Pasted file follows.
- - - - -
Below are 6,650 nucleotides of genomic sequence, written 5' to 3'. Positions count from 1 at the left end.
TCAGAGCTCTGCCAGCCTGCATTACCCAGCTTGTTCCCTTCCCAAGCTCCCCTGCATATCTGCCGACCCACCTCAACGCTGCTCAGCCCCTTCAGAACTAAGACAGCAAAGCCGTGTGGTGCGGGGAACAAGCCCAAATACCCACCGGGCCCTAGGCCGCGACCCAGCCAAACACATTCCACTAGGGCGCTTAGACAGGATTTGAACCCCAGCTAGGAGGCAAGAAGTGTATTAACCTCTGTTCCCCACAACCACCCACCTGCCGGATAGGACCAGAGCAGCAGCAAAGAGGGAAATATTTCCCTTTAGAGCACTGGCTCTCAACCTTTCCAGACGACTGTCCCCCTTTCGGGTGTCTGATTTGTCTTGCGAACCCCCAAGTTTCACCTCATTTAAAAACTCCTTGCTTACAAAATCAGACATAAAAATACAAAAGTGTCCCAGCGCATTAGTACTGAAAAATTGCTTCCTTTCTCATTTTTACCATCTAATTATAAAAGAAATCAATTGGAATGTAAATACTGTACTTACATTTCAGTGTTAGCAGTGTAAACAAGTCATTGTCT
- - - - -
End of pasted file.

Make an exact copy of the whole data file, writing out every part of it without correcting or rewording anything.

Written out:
Below are 6,650 nucleotides of genomic sequence, written 5' to 3'. Positions count from 1 at the left end.
TCAGAGCTCTGCCAGCCTGCATTACCCAGCTTGTTCCCTTCCCAAGCTCCCCTGCATATCTGCCGACCCACCTCAACGCTGCTCAGCCCCTTCAGAACTAAGACAGCAAAGCCGTGTGGTGCGGGGAACAAGCCCAAATACCCACCGGGCCCTAGGCCGCGACCCAGCCAAACACATTCCACTAGGGCGCTTAGACAGGATTTGAACCCCAGCTAGGAGGCAAGAAGTGTATTAACCTCTGTTCCCCACAACCACCCACCTGCCGGATAGGACCAGAGCAGCAGCAAAGAGGGAAATATTTCCCTTTAGAGCACTGGCTCTCAACCTTTCCAGACGACTGTCCCCCTTTCGGGTGTCTGATTTGTCTTGCGAACCCCCAAGTTTCACCTCATTTAAAAACTCCTTGCTTACAAAATCAGACATAAAAATACAAAAGTGTCCCAGCGCATTAGTACTGAAAAATTGCTTCCTTTCTCATTTTTACCATCTAATTATAAAAGAAATCAATTGGAATGTAAATACTGTACTTACATTTCAGTGTTAGCAGTGTAAACAAGTCATTGTCT